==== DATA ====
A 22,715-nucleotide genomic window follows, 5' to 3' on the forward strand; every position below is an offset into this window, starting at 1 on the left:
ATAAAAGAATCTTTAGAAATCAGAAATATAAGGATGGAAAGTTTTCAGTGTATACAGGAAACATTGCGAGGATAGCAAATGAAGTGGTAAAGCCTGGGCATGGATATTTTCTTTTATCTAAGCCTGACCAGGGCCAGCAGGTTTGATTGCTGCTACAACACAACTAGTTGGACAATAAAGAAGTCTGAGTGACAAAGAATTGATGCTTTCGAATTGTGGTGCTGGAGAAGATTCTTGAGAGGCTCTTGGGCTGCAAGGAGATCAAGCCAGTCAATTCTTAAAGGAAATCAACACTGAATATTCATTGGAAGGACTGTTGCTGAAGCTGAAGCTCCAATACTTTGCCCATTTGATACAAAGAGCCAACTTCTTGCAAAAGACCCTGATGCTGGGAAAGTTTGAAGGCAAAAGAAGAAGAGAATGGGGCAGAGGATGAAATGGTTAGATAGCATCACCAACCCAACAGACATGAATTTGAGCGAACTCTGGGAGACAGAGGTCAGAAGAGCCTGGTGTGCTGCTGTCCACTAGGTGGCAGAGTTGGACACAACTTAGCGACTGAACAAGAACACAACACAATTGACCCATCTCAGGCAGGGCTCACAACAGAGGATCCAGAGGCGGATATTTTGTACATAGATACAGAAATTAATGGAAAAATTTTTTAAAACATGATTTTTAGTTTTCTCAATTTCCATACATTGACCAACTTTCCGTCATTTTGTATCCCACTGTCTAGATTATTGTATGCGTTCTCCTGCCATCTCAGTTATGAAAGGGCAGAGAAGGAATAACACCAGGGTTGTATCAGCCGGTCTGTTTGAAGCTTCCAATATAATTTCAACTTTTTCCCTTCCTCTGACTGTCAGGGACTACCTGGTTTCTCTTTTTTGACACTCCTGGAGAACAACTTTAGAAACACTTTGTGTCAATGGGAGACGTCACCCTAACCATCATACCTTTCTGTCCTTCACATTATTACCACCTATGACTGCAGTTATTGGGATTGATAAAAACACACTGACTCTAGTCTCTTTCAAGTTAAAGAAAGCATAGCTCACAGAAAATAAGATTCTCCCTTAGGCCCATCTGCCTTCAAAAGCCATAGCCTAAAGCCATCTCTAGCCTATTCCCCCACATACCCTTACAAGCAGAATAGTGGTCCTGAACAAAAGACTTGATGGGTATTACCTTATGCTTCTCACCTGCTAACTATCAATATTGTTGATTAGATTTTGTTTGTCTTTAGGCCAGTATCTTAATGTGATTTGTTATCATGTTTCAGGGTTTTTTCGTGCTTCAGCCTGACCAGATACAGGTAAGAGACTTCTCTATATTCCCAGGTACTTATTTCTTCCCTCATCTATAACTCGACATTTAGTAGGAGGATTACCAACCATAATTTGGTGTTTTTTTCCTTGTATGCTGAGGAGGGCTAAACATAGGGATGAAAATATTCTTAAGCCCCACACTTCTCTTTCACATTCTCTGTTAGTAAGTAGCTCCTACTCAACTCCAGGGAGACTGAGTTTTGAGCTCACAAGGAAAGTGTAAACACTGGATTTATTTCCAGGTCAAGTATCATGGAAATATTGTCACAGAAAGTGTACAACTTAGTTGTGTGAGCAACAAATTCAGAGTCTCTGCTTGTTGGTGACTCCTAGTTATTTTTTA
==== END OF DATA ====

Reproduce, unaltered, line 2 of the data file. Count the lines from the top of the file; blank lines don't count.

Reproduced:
ATAAAAGAATCTTTAGAAATCAGAAATATAAGGATGGAAAGTTTTCAGTGTATACAGGAAACATTGCGAGGATAGCAAATGAAGTGGTAAAGCCTGGGCATGGATATTTTCTTTTATCTAAGCCTGACCAGGGCCAGCAGGTTTGATTGCTGCTACAACACAACTAGTTGGACAATAAAGAAGTCTGAGTGACAAAGAATTGATGCTTTCGAATTGTGGTGCTGGAGAAGATTCTTGAGAGGCTCTTGGGCTGCAAGGAGATCAAGCCAGTCAATTCTTAAAGGAAATCAACACTGAATATTCATTGGAAGGACTGTTGCTGAAGCTGAAGCTCCAATACTTTGCCCATTTGATACAAAGAGCCAACTTCTTGCAAAAGACCCTGATGCTGGGAAAGTTTGAAGGCAAAAGAAGAAGAGAATGGGGCAGAGGATGAAATGGTTAGATAGCATCACCAACCCAACAGACATGAATTTGAGCGAACTCTGGGAGACAGAGGTCAGAAGAGCCTGGTGTGCTGCTGTCCACTAGGTGGCAGAGTTGGACACAACTTAGCGACTGAACAAGAACACAACACAATTGACCCATCTCAGGCAGGGCTCACAACAGAGGATCCAGAGGCGGATATTTTGTACATAGATACAGAAATTAATGGAAAAATTTTTTAAAACATGATTTTTAGTTTTCTCAATTTCCATACATTGACCAACTTTCCGTCATTTTGTATCCCACTGTCTAGATTATTGTATGCGTTCTCCTGCCATCTCAGTTATGAAAGGGCAGAGAAGGAATAACACCAGGGTTGTATCAGCCGGTCTGTTTGAAGCTTCCAATATAATTTCAACTTTTTCCCTTCCTCTGACTGTCAGGGACTACCTGGTTTCTCTTTTTTGACACTCCTGGAGAACAACTTTAGAAACACTTTGTGTCAATGGGAGACGTCACCCTAACCATCATACCTTTCTGTCCTTCACATTATTACCACCTATGACTGCAGTTATTGGGATTGATAAAAACACACTGACTCTAGTCTCTTTCAAGTTAAAGAAAGCATAGCTCACAGAAAATAAGATTCTCCCTTAGGCCCATCTGCCTTCAAAAGCCATAGCCTAAAGCCATCTCTAGCCTATTCCCCCACATACCCTTACAAGCAGAATAGTGGTCCTGAACAAAAGACTTGATGGGTATTACCTTATGCTTCTCACCTGCTAACTATCAATATTGTTGATTAGATTTTGTTTGTCTTTAGGCCAGTATCTTAATGTGATTTGTTATCATGTTTCAGGGTTTTTTCGTGCTTCAGCCTGACCAGATACAGGTAAGAGACTTCTCTATATTCCCAGGTACTTATTTCTTCCCTCATCTATAACTCGACATTTAGTAGGAGGATTACCAACCATAATTTGGTGTTTTTTTCCTTGTATGCTGAGGAGGGCTAAACATAGGGATGAAAATATTCTTAAGCCCCACACTTCTCTTTCACATTCTCTGTTAGTAAGTAGCTCCTACTCAACTCCAGGGAGACTGAGTTTTGAGCTCACAAGGAAAGTGTAAACACTGGATTTATTTCCAGGTCAAGTATCATGGAAATATTGTCACAGAAAGTGTACAACTTAGTTGTGTGAGCAACAAATTCAGAGTCTCTGCTTGTTGGTGACTCCTAGTTATTTTTTA